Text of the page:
A federal appeals court panel recently upheld a Washington law that says a pharmacy business must stock and fill lawful prescriptions requested by its customers, regardless of whether store owners have religious objections to a specific medication.
Kevin Stormans, whose family owns the Ralph’s Thriftway supermarket and pharmacy on Olympia’s east side, believes Plan B and similar morning-after contraceptive pills bring an end to human life after fertilization and violate his conservative Christian religious beliefs against abortion.
Several studies contradict the claim, but Stormans, president of the business, sued in 2007 to overturn the rule adopted as an administrative law by the Pharmacy Board. His attorneys contend that the First Amendment protects his religious right to refuse on Plan B.
Eight years after this saga began with a temporary community boycott of Ralph’s and other Stormans-owned enterprises, the case remains alive. So far the federal courts have split – with the U.S. District Court in Tacoma initially siding with Stormans and a panel of the 9th Circuit Court of Appeals recently rejected the $2 million lawsuit claim. Stormans’ lawyers have now requested a hearing by the full 9th Circuit bench in San Francisco.
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Both Plan B and ella can prevent a pregnancy from occurring if used in the days following sexual intercourse. Timely access is critically important.
In rural areas, one pharmacy may be the only reasonable option – short of driving dozens of miles. Time is of the essence for emergency contraceptives.
Although we strongly support women’s right to getting access to legal medications, we respect the Stormans family. Their operations include two supermarkets and other smaller enterprises. These local businesses treat both employees and the community well, and support charitable and civic efforts in town.
But refusing to stock and dispense medications is wrong. A pharmacy that provides health care to the community needs to operate more like a regulated utility – giving all customers the lawful medications they require.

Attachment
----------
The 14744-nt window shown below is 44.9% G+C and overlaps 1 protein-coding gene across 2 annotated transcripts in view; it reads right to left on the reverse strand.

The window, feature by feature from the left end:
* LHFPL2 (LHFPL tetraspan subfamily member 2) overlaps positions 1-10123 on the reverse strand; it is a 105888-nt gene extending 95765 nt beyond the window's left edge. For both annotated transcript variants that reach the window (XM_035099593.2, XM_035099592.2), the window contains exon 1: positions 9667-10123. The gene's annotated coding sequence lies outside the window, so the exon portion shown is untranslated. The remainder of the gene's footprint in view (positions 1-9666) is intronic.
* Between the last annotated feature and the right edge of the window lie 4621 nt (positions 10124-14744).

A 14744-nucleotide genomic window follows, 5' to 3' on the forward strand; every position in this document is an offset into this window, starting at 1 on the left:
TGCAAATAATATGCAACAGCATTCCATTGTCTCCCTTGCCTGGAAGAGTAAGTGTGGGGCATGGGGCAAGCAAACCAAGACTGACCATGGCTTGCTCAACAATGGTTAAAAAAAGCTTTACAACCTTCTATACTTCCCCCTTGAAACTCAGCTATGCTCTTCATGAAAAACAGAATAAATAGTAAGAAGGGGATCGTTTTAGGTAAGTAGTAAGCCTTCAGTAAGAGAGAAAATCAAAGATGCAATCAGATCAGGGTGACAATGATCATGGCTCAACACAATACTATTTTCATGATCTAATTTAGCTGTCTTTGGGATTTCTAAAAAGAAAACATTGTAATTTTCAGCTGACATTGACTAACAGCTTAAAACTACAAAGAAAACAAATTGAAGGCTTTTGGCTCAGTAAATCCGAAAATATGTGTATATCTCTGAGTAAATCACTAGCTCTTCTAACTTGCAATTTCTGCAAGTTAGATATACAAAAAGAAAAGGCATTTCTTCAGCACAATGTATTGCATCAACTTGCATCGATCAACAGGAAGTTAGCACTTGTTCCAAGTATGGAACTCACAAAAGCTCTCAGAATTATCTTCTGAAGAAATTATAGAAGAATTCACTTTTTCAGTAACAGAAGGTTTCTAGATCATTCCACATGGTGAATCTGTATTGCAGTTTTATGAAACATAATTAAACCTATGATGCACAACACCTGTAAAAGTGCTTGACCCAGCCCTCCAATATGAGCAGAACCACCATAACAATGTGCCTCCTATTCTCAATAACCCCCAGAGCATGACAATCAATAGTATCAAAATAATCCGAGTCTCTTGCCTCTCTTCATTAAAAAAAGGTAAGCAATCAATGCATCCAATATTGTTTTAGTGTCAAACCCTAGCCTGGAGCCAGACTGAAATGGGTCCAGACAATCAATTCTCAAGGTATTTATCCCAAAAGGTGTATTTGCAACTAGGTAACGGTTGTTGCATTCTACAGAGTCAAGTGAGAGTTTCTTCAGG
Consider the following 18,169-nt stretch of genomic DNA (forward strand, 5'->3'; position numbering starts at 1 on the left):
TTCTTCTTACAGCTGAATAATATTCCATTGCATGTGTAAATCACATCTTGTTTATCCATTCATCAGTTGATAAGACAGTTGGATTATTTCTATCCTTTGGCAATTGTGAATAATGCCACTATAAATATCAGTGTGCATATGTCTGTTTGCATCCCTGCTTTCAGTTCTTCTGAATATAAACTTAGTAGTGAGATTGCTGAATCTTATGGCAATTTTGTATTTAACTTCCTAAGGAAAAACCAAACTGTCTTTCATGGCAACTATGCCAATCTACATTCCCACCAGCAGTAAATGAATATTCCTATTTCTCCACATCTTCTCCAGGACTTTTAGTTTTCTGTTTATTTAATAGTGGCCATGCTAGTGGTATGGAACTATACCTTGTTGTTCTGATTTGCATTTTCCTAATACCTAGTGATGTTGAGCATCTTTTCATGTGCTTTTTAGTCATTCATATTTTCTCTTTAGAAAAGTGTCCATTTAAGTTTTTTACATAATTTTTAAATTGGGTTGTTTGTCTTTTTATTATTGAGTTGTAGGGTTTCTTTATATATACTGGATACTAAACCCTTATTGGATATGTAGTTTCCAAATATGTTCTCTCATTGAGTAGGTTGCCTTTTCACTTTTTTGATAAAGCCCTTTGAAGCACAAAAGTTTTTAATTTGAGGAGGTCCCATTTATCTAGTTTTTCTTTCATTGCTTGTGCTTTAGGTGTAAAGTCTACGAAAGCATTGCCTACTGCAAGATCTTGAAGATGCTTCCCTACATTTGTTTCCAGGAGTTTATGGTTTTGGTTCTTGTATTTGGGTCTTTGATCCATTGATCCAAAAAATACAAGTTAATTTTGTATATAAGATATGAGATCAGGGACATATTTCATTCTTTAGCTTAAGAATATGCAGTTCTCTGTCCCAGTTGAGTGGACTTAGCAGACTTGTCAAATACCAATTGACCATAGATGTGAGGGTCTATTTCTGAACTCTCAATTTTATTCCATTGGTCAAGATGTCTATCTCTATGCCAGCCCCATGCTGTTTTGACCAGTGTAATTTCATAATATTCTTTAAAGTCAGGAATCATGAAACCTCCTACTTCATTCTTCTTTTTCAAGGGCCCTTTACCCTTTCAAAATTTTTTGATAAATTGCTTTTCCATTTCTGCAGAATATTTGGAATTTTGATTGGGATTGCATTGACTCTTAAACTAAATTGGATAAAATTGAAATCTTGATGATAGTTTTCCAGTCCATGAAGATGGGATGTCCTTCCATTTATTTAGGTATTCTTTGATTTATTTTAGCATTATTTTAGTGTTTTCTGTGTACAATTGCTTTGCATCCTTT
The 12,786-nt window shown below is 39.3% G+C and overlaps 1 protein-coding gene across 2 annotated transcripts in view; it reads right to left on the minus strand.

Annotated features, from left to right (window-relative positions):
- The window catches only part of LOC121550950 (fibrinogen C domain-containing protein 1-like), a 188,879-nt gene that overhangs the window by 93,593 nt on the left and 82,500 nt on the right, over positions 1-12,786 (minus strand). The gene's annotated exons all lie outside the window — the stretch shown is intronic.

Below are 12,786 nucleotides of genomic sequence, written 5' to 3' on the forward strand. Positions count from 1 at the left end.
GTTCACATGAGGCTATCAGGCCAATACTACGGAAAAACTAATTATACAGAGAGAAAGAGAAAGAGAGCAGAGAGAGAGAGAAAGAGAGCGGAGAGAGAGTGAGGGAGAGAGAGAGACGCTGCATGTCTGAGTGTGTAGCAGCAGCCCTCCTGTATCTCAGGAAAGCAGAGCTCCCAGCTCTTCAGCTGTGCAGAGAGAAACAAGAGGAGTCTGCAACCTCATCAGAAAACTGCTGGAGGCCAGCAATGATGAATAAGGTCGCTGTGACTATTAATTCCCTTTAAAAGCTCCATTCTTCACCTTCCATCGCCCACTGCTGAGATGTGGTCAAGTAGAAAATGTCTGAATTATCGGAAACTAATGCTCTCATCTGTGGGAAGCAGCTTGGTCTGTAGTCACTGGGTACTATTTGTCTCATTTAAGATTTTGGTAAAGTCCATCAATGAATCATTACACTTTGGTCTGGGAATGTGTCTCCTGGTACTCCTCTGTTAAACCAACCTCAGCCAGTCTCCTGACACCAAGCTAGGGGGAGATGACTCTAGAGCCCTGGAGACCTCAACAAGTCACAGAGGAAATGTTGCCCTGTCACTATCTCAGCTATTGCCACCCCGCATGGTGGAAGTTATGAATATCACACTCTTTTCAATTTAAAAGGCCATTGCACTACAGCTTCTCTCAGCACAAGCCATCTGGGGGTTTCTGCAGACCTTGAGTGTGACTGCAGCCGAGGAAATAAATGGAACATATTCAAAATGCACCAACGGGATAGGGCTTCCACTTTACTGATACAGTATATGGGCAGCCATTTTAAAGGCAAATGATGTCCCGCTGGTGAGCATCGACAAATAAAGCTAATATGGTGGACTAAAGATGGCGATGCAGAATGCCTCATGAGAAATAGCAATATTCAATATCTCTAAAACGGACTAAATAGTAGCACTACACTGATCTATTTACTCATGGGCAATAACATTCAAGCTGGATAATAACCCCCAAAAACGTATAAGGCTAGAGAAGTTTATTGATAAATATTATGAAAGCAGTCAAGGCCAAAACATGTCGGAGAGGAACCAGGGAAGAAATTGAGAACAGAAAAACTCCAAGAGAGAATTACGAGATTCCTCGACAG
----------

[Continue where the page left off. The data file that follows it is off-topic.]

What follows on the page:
If not, what’s to stop a pharmacy from denying hepatitis or antiviral HIV medications based on disapproving assumptions about the patient’s lifestyle?
The state Pharmacy Board rule does allow a religious exemption or exercise of conscience for individual pharmacists – who may refuse to dispense medications, but only if they refer the prescription to another staffer in a timely way.
The Stormans’ lawyers have argued they should also be able to refer customers to another pharmacy, which in the case of Ralph’s Thriftway might be practical. An attorney for the Beckett Fund for Religious Liberty, which joined the case backing Stormans and two Washington pharmacists, said Ralph’s pharmacists “willingly refer patients to over 30 pharmacies that stock the morning-after pill within a five-mile radius.’’
Since this long fight began, Plan B is now available without a prescription.
There have been comparisons to the Hobby Lobby case that the U.S. Supreme Court ruled on in 2014, upholding the owners’ refusal to pay for employee health insurance plans that covered many contraceptives including Plan B. But Hobby Lobby’s claim relied on the Religious Freedom Restoration Act, which applies to federal programs such as the Affordable Care Act, but not to state rules.
The Stormans are relying on the First Amendment and the exercise of religious freedom.
Barring a reversal of judicial fortune, the Stormans family members may face a choice: Sell their pharmacy to owners willing to follow the law, or comply. That cannot be an easy decision for them.
Thus the fight goes on – possibly to the U.S. Supreme Court.
We hope the courts uphold a woman’s right to make her own choices, and pharmacies’ obligation to respect them.